In Pride and Prejudice by Jane Austen, what was Elizabeth's reaction to Mr. Darcy's proposal?

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When Darcy proposes for the first time, he does so in such an arrogant and insulting way that Elizabeth is furious. Her response to him is essentially that she wouldn't marry him if were the last man on earth.

He first insults her by saying he, the great Darcy, is...

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When Darcy proposes for the first time, he does so in such an arrogant and insulting way that Elizabeth is furious. Her response to him is essentially that she wouldn't marry him if were the last man on earth.

He first insults her by saying he, the great Darcy, is willing to take her on despite all the ways he is better than her and her family:

His sense of her inferiority—of its being a degradation—of the family obstacles which had always opposed to inclination, were dwelt on with a warmth . . .

We learn that any compassion Elizabeth might have felt at saying no to him is lost in anger at his words. Her anger raises to a pitch of fury when he admits he did what he could to separate Jane and Bingley:

"I have no wish of denying that I did everything in my power to separate my friend from your sister, or that I rejoice in my success. Towards him I have been kinder than towards myself."

Elizabeth also dwells on Darcy's treatment of Wickham and on her observations of his arrogance from the first time she laid eyes on him. She says:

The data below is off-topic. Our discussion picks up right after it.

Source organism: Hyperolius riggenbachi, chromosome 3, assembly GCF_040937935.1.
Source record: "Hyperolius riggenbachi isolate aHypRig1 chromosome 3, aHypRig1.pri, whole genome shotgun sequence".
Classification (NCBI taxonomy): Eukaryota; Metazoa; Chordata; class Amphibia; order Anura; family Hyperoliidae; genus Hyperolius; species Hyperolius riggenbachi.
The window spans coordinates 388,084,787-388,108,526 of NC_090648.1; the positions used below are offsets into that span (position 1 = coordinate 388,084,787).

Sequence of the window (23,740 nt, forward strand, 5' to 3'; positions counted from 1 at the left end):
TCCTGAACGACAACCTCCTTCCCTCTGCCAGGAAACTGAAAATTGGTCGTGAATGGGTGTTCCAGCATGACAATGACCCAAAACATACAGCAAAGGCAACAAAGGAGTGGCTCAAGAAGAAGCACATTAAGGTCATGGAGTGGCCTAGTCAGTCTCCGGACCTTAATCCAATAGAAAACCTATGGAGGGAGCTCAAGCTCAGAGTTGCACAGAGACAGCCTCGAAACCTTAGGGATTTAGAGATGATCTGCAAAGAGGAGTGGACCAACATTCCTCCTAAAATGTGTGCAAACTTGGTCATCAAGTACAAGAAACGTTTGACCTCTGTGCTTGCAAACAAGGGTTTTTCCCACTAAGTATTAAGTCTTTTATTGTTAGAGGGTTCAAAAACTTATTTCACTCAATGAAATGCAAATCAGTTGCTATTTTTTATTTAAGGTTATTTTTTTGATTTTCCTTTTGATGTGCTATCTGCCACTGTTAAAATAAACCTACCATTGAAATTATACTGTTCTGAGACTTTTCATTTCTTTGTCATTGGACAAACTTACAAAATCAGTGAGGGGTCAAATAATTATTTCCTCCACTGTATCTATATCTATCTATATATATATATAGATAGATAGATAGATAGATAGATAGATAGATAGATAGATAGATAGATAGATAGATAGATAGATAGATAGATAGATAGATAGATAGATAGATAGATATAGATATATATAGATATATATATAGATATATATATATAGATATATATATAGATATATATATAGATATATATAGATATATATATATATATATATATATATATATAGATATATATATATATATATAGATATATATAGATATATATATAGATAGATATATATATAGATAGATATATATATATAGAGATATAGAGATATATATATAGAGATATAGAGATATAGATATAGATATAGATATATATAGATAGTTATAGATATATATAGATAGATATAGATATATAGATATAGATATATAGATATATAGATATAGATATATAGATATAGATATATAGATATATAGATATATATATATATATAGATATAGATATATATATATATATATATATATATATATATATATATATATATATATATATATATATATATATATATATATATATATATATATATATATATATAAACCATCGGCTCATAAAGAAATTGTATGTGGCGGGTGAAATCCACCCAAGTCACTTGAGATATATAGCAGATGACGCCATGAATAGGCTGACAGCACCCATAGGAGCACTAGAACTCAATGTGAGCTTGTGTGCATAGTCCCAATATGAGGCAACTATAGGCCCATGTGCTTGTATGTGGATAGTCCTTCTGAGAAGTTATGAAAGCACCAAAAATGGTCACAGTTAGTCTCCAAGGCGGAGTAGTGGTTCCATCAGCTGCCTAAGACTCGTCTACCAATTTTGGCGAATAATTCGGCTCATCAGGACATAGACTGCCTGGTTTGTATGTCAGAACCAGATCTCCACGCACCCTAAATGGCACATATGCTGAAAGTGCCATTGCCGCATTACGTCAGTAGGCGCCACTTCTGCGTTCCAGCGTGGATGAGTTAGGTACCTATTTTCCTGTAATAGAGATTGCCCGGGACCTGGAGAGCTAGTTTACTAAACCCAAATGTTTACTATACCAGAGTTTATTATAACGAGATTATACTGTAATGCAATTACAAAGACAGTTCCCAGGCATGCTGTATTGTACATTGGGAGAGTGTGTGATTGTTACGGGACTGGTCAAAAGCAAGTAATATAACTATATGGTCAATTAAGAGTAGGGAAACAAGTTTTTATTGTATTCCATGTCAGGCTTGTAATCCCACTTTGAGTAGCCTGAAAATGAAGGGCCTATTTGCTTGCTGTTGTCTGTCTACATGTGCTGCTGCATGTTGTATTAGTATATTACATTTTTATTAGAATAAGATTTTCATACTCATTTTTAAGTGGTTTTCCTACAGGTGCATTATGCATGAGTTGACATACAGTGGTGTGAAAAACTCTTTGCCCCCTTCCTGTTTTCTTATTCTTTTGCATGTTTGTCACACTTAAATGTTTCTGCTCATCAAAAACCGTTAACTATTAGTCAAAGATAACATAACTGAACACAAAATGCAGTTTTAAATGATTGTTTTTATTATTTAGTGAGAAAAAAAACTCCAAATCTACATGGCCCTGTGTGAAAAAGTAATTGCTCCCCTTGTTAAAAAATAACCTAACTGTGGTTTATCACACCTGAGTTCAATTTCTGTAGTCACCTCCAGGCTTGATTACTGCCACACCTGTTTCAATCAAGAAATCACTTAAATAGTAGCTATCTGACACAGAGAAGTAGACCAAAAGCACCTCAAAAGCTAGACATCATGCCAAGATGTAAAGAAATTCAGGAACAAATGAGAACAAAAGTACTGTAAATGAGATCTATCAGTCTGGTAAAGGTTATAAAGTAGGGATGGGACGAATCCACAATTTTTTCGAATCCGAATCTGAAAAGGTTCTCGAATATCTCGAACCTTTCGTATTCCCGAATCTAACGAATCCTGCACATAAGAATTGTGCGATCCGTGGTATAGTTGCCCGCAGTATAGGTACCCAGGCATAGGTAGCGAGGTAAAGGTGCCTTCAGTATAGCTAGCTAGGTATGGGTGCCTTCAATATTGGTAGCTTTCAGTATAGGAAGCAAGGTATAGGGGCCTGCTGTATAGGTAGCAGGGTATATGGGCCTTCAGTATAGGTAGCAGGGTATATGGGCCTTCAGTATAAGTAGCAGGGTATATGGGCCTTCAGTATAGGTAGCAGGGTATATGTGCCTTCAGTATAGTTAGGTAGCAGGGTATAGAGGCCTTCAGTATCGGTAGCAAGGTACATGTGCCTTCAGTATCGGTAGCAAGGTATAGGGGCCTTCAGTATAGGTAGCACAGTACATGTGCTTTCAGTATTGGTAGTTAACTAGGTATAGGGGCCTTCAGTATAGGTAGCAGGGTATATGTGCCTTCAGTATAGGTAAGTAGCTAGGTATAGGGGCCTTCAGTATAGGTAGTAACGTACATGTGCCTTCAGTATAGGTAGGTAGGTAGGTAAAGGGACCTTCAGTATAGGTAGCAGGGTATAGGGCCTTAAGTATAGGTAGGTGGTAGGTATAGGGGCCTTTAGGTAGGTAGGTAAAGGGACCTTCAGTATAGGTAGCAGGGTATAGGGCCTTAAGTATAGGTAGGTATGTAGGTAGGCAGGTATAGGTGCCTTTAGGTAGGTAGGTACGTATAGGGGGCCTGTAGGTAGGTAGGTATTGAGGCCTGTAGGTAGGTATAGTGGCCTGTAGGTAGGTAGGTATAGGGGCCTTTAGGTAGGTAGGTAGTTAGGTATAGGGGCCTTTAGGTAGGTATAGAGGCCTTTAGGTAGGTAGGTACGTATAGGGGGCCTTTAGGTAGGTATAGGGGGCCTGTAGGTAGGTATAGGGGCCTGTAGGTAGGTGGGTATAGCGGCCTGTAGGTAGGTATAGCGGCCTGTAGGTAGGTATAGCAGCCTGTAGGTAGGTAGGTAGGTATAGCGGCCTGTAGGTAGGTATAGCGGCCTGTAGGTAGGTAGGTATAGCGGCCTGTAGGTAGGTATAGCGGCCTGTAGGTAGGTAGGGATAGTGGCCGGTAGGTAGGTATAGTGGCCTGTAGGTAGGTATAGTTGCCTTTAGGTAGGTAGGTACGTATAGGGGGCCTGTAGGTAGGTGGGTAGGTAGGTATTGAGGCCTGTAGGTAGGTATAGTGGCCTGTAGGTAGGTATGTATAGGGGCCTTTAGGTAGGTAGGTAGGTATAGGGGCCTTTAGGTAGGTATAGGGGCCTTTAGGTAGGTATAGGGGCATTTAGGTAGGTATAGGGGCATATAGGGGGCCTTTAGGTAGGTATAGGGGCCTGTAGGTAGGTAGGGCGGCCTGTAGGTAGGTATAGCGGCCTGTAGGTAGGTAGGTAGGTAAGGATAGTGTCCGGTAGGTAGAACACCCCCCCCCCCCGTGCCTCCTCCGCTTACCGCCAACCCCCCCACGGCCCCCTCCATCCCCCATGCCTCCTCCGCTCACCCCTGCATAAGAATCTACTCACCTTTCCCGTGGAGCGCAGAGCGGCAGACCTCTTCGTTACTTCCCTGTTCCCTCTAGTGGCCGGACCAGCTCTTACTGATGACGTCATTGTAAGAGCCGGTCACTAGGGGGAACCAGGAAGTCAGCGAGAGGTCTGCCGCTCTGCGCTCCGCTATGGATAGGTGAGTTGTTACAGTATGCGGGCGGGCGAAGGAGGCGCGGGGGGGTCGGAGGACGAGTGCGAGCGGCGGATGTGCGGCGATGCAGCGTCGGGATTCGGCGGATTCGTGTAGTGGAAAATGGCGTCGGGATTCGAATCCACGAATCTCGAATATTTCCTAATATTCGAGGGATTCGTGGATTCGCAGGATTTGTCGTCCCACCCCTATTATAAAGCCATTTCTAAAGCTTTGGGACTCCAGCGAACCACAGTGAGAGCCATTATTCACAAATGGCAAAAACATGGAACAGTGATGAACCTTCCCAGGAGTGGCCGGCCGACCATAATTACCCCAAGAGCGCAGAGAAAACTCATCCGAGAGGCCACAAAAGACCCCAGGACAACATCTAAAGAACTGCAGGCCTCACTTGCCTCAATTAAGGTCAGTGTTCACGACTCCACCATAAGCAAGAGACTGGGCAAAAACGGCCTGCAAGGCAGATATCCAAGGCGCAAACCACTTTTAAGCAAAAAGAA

"I had not known you a month before I felt that you were the last man in the world whom I could ever be prevailed on to marry."

Of course, her feelings will change, and by the second time he proposes, she is more than happy to say yes to him.

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Mr. Darcy proposed to Elizabeth Bennet twice in Pride and Prejudice. The first time he proposes (chapter 34), Elizabeth is "astonished beyond expression." She was also angry that he said "will,...character..., and reason" told him to not propose to her. Moreover--having just heard that Darcy was the reason Bingley had decided to cease showing interest in Jane--Elizabeth could not imagine marrying the man who had been the cause of her sister's unhappiness. Thus, she rejects his proposal.

By Darcy's second proposal (chapter 58), Elizabeth has undergone a change of heart. Elizabeth puts away her prejudice against Darcy and views him as the honorable man he truly is beneath his seemingly-prideful exterior. This time, she expresses embarrassment at the excess of love Darcy seems to have for her (as well as her previous prejudice). This time, she accepts his proposal.

 

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